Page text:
Under the Affordable Care Act, taxpayers will need to provide information about their health insurance coverage when filing their 2014 taxes in 2015, since most uninsured Americans must have health insurance beginning in 2014 or face a tax penalty.
So how can you prove you have health insurance to avoid a tax penalty?
Here’s what you need to know at tax-time:
- When you prepare your taxes you will be asked if you have health insurance. If you already have health insurance there will be a simple check mark on your taxes based on your answer.
- If you have a plan from the Health Insurance Marketplace, the Marketplace will provide Form 1095-A to you and the IRS with information about your coverage and premium tax credits.
- If you purchased health insurance in the Health Insurance Marketplace and received a premium tax credit in 2014, information about your advance premium tax credit will be reported and the actual premium tax credit will be determined on Form 8962.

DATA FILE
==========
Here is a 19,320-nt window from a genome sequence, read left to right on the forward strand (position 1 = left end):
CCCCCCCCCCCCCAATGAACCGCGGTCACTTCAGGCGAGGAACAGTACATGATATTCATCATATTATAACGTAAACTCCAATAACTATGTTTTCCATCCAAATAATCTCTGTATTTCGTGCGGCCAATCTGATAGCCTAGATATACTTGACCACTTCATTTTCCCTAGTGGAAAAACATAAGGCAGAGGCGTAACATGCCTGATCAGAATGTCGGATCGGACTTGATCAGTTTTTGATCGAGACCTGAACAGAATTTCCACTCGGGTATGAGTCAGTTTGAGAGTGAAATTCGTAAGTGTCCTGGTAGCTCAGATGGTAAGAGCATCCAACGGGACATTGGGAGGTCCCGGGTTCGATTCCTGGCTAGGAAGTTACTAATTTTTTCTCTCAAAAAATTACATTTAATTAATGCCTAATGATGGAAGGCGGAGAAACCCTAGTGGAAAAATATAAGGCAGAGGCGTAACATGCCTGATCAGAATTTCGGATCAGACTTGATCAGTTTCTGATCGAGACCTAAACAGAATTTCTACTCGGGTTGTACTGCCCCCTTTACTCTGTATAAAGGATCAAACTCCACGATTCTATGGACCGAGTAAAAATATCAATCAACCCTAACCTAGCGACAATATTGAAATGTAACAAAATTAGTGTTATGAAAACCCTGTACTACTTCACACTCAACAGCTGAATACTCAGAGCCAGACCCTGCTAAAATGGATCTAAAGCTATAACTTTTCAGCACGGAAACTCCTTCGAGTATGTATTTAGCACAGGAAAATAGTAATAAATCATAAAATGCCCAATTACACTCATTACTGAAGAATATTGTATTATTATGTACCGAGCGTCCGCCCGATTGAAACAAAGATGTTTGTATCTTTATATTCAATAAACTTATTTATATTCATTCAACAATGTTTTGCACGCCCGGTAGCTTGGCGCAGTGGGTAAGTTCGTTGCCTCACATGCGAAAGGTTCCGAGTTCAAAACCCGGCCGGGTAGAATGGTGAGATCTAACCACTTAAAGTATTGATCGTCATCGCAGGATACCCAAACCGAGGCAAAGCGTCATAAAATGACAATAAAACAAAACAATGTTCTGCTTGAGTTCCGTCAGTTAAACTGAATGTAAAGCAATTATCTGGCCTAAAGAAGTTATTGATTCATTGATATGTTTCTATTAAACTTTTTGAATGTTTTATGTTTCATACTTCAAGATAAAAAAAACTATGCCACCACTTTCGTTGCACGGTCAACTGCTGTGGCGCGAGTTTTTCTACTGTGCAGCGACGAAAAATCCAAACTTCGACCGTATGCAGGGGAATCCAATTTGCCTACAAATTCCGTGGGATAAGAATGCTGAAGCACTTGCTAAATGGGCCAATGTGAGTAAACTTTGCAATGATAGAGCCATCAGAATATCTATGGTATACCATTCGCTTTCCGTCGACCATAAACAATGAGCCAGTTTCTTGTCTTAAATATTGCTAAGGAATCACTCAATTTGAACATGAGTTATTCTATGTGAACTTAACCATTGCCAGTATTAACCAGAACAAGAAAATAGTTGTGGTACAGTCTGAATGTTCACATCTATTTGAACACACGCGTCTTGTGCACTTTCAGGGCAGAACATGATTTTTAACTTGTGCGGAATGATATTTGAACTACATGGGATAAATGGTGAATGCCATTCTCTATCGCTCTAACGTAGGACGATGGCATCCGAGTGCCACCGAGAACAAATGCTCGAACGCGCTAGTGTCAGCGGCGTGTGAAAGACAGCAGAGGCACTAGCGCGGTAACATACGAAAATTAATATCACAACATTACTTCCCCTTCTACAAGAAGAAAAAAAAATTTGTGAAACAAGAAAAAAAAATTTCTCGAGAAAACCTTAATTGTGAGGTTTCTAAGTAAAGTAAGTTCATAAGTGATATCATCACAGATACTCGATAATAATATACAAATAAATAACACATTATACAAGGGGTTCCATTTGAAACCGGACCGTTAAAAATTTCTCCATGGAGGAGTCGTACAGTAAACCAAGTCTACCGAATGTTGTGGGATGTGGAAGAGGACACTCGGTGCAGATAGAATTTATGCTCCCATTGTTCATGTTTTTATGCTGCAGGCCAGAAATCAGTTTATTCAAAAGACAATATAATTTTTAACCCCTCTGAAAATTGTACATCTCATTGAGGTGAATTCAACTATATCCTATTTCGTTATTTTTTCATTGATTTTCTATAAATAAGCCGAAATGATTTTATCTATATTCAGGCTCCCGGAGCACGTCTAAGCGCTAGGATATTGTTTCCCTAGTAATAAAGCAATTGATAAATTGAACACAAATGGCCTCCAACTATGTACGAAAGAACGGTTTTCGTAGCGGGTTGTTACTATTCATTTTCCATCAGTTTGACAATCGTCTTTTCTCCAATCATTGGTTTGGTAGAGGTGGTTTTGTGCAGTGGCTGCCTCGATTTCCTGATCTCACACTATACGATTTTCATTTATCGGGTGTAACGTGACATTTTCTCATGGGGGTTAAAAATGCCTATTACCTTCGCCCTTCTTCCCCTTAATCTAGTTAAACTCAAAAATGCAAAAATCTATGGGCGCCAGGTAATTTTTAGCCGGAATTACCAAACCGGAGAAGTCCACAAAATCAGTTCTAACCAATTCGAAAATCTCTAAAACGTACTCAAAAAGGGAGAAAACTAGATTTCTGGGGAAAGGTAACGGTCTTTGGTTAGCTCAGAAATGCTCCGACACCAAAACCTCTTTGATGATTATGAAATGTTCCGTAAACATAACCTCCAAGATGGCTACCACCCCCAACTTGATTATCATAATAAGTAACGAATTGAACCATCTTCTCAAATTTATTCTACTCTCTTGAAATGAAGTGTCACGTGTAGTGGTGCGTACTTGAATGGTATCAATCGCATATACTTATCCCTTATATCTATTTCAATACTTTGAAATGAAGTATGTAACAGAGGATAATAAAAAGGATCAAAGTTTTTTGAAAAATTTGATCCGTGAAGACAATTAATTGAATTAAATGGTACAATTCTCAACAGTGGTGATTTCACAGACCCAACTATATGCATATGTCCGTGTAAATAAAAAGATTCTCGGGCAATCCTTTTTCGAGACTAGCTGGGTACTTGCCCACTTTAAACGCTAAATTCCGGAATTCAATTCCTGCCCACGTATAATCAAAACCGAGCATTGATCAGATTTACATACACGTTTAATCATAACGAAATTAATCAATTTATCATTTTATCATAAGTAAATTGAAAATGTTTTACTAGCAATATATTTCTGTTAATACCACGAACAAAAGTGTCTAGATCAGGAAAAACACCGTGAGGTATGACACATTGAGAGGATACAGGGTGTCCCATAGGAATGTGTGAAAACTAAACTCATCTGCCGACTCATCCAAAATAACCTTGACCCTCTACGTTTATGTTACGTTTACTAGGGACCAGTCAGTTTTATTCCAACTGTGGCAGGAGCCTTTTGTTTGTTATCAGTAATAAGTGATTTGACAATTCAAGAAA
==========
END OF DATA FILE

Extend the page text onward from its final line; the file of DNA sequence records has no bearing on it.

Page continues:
- If you have job-based coverage, your employer may provide a separate Form 1095-C to you and the IRS with information about your plan and who was covered.
- Private insurers and self-funded plans may provide each policyholder and the IRS with information summarizing the coverage provided on Form 1095-B.
The IRS has provided a transition period for Forms 1095-B and 1095-C, so these forms are not a requirement for tax year 2014.
And lastly, if you think you qualify for an exemption from purchasing health insurance, you may need to provide documentation to substantiate your claim. A few of the exemptions are through your tax return, but a majority require you to apply for an exemption certificate number. TurboTax Health can help you find out if you may be exempt from the tax penalty.
As with all tax laws, TurboTax is up-to-date with the latest tax law changes. If you have more questions about the Affordable Care Act and how it impacts you and your taxes, you can visit TurboTax Health to get answers.